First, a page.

Great answer it would seem, but be careful; if you set a frequency, and the Pi cannot connect to that frequency, you will no longer have wifi access and will either need to plugin the Pi via a network cable, or edit the /etc/wpa_supplicant/wpa_supplicant.conf file directly on the SD card from another Linux computer via a USB Card reader (and use sudo or you will not be able to save the file). i.e. sudo vi /media/$(whoami)/rootfs/etc/wpa_supplicant/wpa_supplicant.conf executed as the user and not as root. Perhaps better to add a full 2.4/5.0 frequency list as per other answers elsewhere. Jun 11, 2020 at 9:42
  • Like this: freq_list=2412 2417 2422 2427 2432 2437 2442 2447 2452 2457 2462 2467 2472 5170 5180 5190 5200 5210 5220 5230 5240 5260 5280 5300 5320 5500 5520 5540 5560 5580 5600 5620 5640 5660 5680 5700 Jun 11, 2020 at 9:45
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    @RoelVandePaar Good to mention, but cutting the branch you are sitting on is always a problem with a headless connection ;-). But a complete list isn't needed. That's the default.
    – Ingo
    Jun 11, 2020 at 10:10
1

Well, I searched everything trying to solve this and eventually realised the problem. Most of the answers you will get on the internet will suggest setting the WIFI country.

sudo raspi-config

You will need to go to Localisation Settings->WLAN Country and select your country. Ideally, this is supposed to solve the problem; however, if you are still unable to see the 5Ghz SSID, you need to check what all channels are enabled by selecting your country by typing in the following command.

iwishlist channel


lo        no frequency information.

eth0      no frequency information.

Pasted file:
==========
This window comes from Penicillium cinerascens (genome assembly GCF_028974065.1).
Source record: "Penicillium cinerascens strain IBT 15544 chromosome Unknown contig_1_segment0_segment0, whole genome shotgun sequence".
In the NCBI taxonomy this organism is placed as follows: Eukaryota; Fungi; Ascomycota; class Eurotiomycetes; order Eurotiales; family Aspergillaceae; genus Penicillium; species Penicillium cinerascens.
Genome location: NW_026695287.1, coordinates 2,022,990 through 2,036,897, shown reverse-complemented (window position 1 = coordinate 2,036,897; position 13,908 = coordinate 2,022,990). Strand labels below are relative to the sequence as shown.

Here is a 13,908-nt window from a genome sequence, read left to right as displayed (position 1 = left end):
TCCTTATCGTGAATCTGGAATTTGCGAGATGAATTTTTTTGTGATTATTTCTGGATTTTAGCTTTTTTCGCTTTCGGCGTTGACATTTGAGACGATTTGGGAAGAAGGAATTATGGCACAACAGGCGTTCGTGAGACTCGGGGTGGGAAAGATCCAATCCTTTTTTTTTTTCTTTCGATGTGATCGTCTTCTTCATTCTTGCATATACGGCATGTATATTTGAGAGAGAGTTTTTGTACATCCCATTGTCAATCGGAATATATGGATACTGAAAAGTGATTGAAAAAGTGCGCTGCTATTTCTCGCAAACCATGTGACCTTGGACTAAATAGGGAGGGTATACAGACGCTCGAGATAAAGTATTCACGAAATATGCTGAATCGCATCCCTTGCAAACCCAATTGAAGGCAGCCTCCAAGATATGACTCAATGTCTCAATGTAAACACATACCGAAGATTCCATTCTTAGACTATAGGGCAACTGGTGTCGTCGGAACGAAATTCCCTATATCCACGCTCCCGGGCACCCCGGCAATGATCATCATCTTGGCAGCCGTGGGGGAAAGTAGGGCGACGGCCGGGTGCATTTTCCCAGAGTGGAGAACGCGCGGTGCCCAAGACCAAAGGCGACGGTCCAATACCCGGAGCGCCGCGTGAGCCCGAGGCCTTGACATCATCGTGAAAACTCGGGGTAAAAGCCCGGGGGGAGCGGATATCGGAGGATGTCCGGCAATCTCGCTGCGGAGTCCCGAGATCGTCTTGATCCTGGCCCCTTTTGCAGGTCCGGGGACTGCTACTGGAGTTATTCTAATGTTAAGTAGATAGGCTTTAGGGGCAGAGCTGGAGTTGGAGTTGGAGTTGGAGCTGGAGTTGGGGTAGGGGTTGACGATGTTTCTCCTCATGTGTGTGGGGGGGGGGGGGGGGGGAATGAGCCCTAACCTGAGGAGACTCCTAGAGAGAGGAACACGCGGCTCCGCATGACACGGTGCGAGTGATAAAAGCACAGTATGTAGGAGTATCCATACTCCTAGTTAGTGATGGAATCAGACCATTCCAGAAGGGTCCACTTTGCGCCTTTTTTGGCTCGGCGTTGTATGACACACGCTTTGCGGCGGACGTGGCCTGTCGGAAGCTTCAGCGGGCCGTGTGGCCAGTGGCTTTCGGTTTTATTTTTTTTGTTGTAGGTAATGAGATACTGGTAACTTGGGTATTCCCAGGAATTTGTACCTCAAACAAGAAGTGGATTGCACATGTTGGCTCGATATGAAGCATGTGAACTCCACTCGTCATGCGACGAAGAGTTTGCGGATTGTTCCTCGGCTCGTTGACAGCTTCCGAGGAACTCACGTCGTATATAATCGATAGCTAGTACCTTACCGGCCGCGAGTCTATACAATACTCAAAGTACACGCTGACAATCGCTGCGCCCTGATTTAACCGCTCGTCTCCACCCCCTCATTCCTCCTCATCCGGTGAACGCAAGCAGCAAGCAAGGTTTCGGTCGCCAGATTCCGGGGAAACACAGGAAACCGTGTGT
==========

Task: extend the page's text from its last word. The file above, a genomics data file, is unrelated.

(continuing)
wlan0     32 channels in total; available frequencies :
          Channel 01 : 2.412 GHz
          Channel 02 : 2.417 GHz
          Channel 03 : 2.422 GHz
          Channel 04 : 2.427 GHz
          Channel 05 : 2.432 GHz
          Channel 06 : 2.437 GHz
          Channel 07 : 2.442 GHz
          Channel 08 : 2.447 GHz
          Channel 09 : 2.452 GHz
          Channel 10 : 2.457 GHz
          Channel 11 : 2.462 GHz
          Channel 12 : 2.467 GHz
          Channel 13 : 2.472 GHz
          Channel 36 : 5.18 GHz
          Channel 40 : 5.2 GHz
          Channel 44 : 5.22 GHz
          Channel 48 : 5.24 GHz
          Channel 52 : 5.26 GHz
          Channel 56 : 5.28 GHz
          Channel 60 : 5.3 GHz
          Channel 64 : 5.32 GHz
          Channel 100 : 5.5 GHz
          Channel 104 : 5.52 GHz
          Channel 108 : 5.54 GHz
          Channel 112 : 5.56 GHz
          Channel 116 : 5.58 GHz
          Channel 120 : 5.6 GHz
          Channel 124 : 5.62 GHz
          Channel 128 : 5.64 GHz
          Channel 132 : 5.66 GHz
          Channel 136 : 5.68 GHz
          Channel 140 : 5.7 GHz
          Current Frequency:5.3 GHz (Channel 60)

This tells you what all channels your raspi is listening to. Now equipped with this knowledge, we need to go into the router page and select one of the enabled channels.

enter image description here

In my case, it was set to Auto by default and sometimes it was getting connected and sometimes it was not. So I fixed it to 60 and was able to connect it every time.